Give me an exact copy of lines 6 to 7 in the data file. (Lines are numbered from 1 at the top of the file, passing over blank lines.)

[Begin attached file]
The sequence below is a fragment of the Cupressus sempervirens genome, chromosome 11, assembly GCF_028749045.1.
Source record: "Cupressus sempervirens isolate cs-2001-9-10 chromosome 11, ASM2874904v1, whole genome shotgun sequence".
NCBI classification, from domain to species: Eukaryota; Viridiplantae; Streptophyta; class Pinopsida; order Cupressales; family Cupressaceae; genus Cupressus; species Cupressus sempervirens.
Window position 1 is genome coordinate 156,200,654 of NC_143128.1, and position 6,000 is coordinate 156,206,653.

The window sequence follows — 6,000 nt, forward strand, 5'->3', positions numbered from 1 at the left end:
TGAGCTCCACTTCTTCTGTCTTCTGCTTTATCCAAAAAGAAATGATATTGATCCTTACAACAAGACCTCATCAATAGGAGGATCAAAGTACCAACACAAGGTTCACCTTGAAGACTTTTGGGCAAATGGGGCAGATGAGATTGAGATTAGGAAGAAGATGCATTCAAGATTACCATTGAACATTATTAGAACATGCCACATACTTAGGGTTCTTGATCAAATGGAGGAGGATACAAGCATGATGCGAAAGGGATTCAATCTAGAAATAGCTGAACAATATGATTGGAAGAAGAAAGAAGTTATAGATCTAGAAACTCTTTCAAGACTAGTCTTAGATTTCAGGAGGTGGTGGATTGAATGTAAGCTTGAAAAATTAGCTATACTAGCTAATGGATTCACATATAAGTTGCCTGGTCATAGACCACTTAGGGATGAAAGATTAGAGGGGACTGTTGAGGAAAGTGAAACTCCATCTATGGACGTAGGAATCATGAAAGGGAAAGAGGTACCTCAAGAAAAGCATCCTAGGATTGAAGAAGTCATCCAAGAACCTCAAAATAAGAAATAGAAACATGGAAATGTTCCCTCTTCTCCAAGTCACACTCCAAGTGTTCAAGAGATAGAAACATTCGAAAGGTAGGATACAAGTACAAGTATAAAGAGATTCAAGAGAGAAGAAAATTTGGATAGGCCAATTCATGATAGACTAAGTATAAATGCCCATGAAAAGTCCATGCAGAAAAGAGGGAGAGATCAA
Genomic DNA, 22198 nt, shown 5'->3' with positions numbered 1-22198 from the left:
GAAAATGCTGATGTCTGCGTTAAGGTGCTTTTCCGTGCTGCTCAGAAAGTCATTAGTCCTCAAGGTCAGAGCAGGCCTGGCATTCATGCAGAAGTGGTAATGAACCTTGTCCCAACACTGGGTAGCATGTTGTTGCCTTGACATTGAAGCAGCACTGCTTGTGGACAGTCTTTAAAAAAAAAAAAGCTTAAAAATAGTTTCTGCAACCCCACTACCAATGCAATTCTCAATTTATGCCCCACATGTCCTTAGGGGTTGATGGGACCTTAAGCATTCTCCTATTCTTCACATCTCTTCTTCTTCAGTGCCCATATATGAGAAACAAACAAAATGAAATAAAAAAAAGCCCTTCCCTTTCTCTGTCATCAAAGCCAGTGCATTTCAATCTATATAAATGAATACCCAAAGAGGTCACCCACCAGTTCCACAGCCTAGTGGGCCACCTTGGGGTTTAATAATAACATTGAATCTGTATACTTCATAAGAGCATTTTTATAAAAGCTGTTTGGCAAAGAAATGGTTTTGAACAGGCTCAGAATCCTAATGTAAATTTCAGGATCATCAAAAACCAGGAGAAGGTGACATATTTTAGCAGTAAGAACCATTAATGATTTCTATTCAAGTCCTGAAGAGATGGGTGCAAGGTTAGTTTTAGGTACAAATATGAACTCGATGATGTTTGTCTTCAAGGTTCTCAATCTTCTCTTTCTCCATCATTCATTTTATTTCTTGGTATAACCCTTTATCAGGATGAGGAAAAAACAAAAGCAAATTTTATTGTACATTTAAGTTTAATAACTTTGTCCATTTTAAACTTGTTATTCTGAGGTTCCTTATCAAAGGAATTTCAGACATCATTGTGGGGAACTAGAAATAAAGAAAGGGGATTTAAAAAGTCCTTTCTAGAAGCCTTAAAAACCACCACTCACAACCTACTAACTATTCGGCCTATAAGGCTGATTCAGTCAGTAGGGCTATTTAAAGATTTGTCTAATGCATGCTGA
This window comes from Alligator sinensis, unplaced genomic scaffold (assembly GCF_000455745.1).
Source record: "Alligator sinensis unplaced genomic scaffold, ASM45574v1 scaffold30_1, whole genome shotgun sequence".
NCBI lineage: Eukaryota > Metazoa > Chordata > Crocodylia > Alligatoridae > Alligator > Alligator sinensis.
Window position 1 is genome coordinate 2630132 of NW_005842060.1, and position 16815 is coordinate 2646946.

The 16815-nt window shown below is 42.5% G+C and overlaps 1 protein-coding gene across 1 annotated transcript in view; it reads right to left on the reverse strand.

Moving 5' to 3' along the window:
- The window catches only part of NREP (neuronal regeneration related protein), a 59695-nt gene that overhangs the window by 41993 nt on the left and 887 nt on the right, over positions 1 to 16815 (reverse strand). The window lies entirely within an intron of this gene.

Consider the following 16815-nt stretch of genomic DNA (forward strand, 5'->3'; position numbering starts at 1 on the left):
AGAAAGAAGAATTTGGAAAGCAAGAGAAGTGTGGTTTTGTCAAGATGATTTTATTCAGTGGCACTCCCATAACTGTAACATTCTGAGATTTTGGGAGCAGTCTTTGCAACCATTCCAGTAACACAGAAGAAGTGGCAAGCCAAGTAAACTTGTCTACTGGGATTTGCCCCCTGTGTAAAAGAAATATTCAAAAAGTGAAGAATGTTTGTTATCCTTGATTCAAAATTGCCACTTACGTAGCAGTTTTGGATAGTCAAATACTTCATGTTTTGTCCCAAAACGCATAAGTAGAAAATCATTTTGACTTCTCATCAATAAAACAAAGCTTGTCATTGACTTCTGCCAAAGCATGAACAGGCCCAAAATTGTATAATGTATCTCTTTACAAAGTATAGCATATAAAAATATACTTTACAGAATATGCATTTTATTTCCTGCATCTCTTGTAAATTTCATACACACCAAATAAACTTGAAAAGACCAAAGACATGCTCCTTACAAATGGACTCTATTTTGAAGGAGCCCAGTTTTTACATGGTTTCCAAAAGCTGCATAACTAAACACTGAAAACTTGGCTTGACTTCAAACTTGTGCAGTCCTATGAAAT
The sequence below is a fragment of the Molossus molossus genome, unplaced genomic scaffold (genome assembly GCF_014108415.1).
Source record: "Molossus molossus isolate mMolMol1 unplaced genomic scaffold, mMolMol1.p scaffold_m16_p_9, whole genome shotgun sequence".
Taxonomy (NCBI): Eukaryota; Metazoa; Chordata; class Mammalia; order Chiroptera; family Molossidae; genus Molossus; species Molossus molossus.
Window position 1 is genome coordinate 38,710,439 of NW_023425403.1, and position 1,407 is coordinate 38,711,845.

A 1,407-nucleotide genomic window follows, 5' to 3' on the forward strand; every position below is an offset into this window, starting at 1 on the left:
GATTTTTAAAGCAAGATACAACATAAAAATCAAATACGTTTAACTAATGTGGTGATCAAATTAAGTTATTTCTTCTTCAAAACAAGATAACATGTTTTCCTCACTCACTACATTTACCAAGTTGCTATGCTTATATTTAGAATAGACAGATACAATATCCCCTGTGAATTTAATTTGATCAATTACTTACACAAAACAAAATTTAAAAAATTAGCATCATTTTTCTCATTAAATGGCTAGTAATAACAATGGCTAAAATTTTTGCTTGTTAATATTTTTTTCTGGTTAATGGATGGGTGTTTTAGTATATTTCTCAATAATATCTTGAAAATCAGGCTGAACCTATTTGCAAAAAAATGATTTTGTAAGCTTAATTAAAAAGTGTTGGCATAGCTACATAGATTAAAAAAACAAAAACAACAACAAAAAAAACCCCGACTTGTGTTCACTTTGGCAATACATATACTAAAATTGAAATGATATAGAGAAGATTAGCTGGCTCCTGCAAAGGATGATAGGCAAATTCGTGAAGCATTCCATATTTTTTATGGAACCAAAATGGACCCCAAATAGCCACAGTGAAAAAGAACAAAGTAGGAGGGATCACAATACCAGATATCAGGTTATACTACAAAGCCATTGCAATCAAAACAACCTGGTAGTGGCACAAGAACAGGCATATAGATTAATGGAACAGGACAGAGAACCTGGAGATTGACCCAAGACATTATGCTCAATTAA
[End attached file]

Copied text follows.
TGAGCTCCACTTCTTCTGTCTTCTGCTTTATCCAAAAAGAAATGATATTGATCCTTACAACAAGACCTCATCAATAGGAGGATCAAAGTACCAACACAAGGTTCACCTTGAAGACTTTTGGGCAAATGGGGCAGATGAGATTGAGATTAGGAAGAAGATGCATTCAAGATTACCATTGAACATTATTAGAACATGCCACATACTTAGGGTTCTTGATCAAATGGAGGAGGATACAAGCATGATGCGAAAGGGATTCAATCTAGAAATAGCTGAACAATATGATTGGAAGAAGAAAGAAGTTATAGATCTAGAAACTCTTTCAAGACTAGTCTTAGATTTCAGGAGGTGGTGGATTGAATGTAAGCTTGAAAAATTAGCTATACTAGCTAATGGATTCACATATAAGTTGCCTGGTCATAGACCACTTAGGGATGAAAGATTAGAGGGGACTGTTGAGGAAAGTGAAACTCCATCTATGGACGTAGGAATCATGAAAGGGAAAGAGGTACCTCAAGAAAAGCATCCTAGGATTGAAGAAGTCATCCAAGAACCTCAAAATAAGAAATAGAAACATGGAAATGTTCCCTCTTCTCCAAGTCACACTCCAAGTGTTCAAGAGATAGAAACATTCGAAAGGTAGGATACAAGTACAAGTATAAAGAGATTCAAGAGAGAAGAAAATTTGGATAGGCCAATTCATGATAGACTAAGTATAAATGCCCATGAAAAGTCCATGCAGAAAAGAGGGAGAGATCAA
Genomic DNA, 22198 nt, shown 5'->3' with positions numbered 1-22198 from the left: